WASHINGTON, (BM) – The Serbs did hit two US F-117s, one of the pilots confirmed. During Operation Allied Force in March 1999, Serbian air defense managed to hit not one, as reported so far, but two F-117 Nighthawk bombers. He admits it in the podcast memoir Afterburn, Colonel Charlie “Tuna” Hainline, who almost lost his winger over Belgrade. The case was described in early December by The Drive portal.
The United States commissioned the F-117A in the 1980s. At the time, it was a secret superweapon, capable of penetrating the Soviet air defense, thanks to the low effective reflection area of the radar radiation. These planes could pass closer to enemy radars than the standard planes of the 3rd and 4th generations. This peculiar “rapier” could slip through the “armor” and precisely hit the command posts and radar stations. All these weakened the enemy’s defense system, resulting in much larger gaps than before.
One through which conventional air force could pass, crushing the rest of the resistance. It was used in a textbook way in 1991 during Operation Desert Storm. The F-117A became its symbol, along with the AH-64 Apache helicopter and the M1 Abrams tank. For many years, the plane also became the embodiment of the American technical domination over the whole world, including the Soviet Union and then Russia, unable to create anything similar.
It didn’t take many planes to precisely penetrate enemy territory. No wonder that only 59 machines were built, serving in two and then three-line squadrons plus a test unit. The excellent streak of the F-117A ended during the 1999 raids on Serbia as part of the so-called Wars in Kosovo. As it is commonly known, on March 27 of that year, the bomber with the calling code Vega 31 fell victim to the S-125 system belonging to the 250th Air Defense Missile Brigade of the Yugoslav Army, commanded by Lt. Col. Zoltan Dani. Today, a Serbian national hero and a baker.
The Serbs took advantage of the fact that the Americans flew a similar route every night and tried to lock on the target by activating radar for a maximum of 17 seconds – before being jammed or targeted and strafed by the North Atlantic Alliance air force. They hoped that they would track the target and fire rockets during this time, then immediately disable the system and move from the exposed area. This action happened in Vega 31 case, which was noticed during such a “window” lasting several seconds. Perhaps when he opened the inner weapons compartment and made him more visible.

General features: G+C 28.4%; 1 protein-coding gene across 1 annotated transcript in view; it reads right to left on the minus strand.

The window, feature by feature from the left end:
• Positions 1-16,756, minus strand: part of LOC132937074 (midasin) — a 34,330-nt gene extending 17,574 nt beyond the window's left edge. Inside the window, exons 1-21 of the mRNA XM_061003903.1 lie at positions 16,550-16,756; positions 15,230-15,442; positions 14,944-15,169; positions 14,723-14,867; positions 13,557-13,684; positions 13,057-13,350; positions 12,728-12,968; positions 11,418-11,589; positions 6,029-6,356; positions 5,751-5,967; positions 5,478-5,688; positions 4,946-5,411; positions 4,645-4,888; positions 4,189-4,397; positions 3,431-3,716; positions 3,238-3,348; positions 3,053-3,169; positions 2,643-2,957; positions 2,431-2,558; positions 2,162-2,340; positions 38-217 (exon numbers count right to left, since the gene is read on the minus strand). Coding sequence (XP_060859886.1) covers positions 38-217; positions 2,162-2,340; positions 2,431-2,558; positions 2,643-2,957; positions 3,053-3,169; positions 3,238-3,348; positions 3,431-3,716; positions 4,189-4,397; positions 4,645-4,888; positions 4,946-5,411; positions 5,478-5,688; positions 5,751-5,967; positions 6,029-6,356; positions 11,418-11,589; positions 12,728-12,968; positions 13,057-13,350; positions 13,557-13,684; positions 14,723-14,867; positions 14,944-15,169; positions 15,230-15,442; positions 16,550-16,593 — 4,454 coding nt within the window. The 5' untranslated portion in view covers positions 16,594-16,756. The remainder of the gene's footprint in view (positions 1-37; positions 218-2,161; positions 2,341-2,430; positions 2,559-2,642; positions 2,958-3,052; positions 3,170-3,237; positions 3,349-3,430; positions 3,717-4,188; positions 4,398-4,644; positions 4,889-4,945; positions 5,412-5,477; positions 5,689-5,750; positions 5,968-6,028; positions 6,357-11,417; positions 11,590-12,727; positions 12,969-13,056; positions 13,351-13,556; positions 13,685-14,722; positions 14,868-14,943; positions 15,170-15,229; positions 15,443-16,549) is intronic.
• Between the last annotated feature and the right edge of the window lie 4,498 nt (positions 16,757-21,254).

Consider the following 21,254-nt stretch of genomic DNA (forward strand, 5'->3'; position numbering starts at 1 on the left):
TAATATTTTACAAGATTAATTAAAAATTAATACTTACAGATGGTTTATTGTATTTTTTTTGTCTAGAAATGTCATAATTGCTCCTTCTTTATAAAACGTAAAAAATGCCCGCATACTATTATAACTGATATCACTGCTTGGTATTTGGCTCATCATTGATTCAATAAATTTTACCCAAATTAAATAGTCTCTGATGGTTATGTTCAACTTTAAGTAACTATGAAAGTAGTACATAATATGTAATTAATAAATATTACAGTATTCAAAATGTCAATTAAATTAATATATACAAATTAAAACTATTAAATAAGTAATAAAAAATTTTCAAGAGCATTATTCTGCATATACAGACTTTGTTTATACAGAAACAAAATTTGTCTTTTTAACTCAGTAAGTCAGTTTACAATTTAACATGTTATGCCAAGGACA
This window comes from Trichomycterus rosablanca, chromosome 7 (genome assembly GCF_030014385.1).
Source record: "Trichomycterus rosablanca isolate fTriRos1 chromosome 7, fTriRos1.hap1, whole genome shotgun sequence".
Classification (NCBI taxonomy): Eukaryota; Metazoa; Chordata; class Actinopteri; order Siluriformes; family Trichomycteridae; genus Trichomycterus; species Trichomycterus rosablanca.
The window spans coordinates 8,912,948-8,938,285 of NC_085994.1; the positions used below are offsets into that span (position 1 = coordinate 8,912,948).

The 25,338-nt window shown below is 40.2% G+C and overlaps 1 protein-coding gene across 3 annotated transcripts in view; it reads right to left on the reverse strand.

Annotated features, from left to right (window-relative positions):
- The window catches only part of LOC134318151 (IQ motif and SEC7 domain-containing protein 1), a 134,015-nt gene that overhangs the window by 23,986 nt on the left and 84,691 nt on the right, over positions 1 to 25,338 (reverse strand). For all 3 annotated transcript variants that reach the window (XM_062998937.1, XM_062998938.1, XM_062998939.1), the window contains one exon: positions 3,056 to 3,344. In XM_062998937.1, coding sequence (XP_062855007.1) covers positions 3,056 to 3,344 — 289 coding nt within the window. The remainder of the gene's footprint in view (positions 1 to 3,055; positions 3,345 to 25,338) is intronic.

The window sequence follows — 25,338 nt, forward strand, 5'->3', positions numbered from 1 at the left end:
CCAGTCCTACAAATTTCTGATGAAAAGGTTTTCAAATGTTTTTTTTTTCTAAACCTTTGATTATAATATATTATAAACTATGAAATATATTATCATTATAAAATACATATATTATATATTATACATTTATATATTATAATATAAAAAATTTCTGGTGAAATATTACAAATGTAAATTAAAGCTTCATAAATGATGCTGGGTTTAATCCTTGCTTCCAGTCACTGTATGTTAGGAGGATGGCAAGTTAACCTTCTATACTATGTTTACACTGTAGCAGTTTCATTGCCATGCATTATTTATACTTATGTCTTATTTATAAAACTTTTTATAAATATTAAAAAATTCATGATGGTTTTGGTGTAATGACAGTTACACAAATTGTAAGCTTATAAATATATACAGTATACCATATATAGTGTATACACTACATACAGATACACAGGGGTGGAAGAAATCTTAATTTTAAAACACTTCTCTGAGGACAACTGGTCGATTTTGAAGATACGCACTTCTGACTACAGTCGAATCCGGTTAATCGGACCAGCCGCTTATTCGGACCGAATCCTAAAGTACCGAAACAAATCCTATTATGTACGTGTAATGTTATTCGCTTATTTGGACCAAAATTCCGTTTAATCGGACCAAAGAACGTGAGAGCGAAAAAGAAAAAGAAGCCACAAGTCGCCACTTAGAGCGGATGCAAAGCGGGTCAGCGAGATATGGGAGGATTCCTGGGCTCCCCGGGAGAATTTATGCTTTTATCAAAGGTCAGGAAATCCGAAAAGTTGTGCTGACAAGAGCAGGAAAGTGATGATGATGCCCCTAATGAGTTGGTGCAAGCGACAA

The Serbs may have been lucky, but on the other hand, there are reports that the Americans disregarded the enemy and flew “on schedule” every day. So it was more or less known when and where they would be expected. The plane was hit and fell to the ground, and its pilot – Dale Zelko – managed to catapult and – evacuated – survived.
For many years, however, information was available that the Serbs managed to shoot down more than one F-117A. There was talk of a second plane hit, and there was even a theory about a hit B-2 Spirit supposedly crashing in Croatia or making it back to base with difficulty. Its loss [the US has built only 21] was allegedly camouflaged by the 2008 “Spirit of Kansas” bomber accident. According to this theory, the Serbs did not destroy the actual bomber during this accident, but only the old hull. This theory, however, seems to be far-fetched.
However, it turns out that there was at least one grain of truth in the revelations about the Serbian shootings. On December 30 last year, the Afterburn podcast featured Lt. Col. Charlie “Tuna” Hainline, who recalled a night over Belgrade. He did not give a date, but so far, Serbs have claimed that they hit the second “invisible” target on April 30, 1999. On that day, he and his wingman’s F-117A came under fire from anti-aircraft missile defense.
As he said, two missiles flew to the place where his wingman was (the planes were about 15 km apart). One rocket exploded, and the other passed on. As he said, the Nighthawks – perhaps due to being shot down in March – no longer ignored the enemy and flew by a carefully prepared flight plan to avoid the enemy’s advanced weapons in the form of S-300 systems, which were considered a real threat.
“Tuna” lost contact with the winger and continued the mission on his own. The second plane is expected to meet after the airborne assembly point near the air refueling plane. But the wingman was gone, and Hainlin had to convince the tanker crew to save fuel and wait. Finally, the missing F-117 has appeared.
The machine’s lights were off and in deplorable condition. We can assume that the aircraft shredded it with a cone of debris from a rocket launched over Belgrade. The injured Nighthawk was flying so slowly that the tanker had to lower the flaps and slow down to the fullest possible fuel supply.
The F-117 barely returned to base at Spagdahlem, with Hainline accompanying her, for which she was later awarded the Distinguished Flying Cross. As he said, the damaged plane managed to touch down but was then canceled. The aircraft lost in this way belonged to the 9th Flying Knights Squadron, in which “Tuna” served.
This post was published in Defence24. The point of view expressed in this article is authorial and do not necessarily reflect BM`s editorial stance.
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